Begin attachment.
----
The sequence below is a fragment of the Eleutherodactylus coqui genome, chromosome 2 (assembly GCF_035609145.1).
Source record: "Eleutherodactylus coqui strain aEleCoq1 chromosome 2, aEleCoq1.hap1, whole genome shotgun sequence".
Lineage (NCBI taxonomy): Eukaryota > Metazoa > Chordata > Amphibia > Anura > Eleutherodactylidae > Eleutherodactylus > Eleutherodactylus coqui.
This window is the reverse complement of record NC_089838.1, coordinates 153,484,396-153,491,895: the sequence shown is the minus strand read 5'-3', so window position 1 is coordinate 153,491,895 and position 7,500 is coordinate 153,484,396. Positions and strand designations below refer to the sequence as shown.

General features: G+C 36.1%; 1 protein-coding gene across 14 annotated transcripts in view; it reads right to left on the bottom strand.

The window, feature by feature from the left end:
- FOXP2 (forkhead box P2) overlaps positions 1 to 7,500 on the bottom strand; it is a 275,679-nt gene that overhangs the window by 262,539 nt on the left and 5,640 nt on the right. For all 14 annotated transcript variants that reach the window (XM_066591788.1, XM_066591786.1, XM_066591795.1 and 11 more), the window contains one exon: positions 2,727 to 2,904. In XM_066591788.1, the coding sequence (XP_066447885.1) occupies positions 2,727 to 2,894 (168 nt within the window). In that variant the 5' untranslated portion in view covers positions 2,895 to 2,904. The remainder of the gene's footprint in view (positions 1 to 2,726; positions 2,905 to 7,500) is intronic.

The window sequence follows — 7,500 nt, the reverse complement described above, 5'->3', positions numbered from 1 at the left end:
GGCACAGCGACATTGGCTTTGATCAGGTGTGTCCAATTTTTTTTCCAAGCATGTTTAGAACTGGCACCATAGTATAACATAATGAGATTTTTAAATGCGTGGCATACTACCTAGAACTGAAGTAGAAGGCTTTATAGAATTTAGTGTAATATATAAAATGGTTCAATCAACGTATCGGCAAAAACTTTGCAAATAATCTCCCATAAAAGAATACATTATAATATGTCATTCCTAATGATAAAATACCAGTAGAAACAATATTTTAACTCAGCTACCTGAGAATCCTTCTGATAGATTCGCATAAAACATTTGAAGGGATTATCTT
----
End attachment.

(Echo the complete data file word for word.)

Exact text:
The sequence below is a fragment of the Eleutherodactylus coqui genome, chromosome 2 (assembly GCF_035609145.1).
Source record: "Eleutherodactylus coqui strain aEleCoq1 chromosome 2, aEleCoq1.hap1, whole genome shotgun sequence".
Lineage (NCBI taxonomy): Eukaryota > Metazoa > Chordata > Amphibia > Anura > Eleutherodactylidae > Eleutherodactylus > Eleutherodactylus coqui.
This window is the reverse complement of record NC_089838.1, coordinates 153,484,396-153,491,895: the sequence shown is the minus strand read 5'-3', so window position 1 is coordinate 153,491,895 and position 7,500 is coordinate 153,484,396. Positions and strand designations below refer to the sequence as shown.

General features: G+C 36.1%; 1 protein-coding gene across 14 annotated transcripts in view; it reads right to left on the bottom strand.

The window, feature by feature from the left end:
- FOXP2 (forkhead box P2) overlaps positions 1 to 7,500 on the bottom strand; it is a 275,679-nt gene that overhangs the window by 262,539 nt on the left and 5,640 nt on the right. For all 14 annotated transcript variants that reach the window (XM_066591788.1, XM_066591786.1, XM_066591795.1 and 11 more), the window contains one exon: positions 2,727 to 2,904. In XM_066591788.1, the coding sequence (XP_066447885.1) occupies positions 2,727 to 2,894 (168 nt within the window). In that variant the 5' untranslated portion in view covers positions 2,895 to 2,904. The remainder of the gene's footprint in view (positions 1 to 2,726; positions 2,905 to 7,500) is intronic.

The window sequence follows — 7,500 nt, the reverse complement described above, 5'->3', positions numbered from 1 at the left end:
GGCACAGCGACATTGGCTTTGATCAGGTGTGTCCAATTTTTTTTCCAAGCATGTTTAGAACTGGCACCATAGTATAACATAATGAGATTTTTAAATGCGTGGCATACTACCTAGAACTGAAGTAGAAGGCTTTATAGAATTTAGTGTAATATATAAAATGGTTCAATCAACGTATCGGCAAAAACTTTGCAAATAATCTCCCATAAAAGAATACATTATAATATGTCATTCCTAATGATAAAATACCAGTAGAAACAATATTTTAACTCAGCTACCTGAGAATCCTTCTGATAGATTCGCATAAAACATTTGAAGGGATTATCTT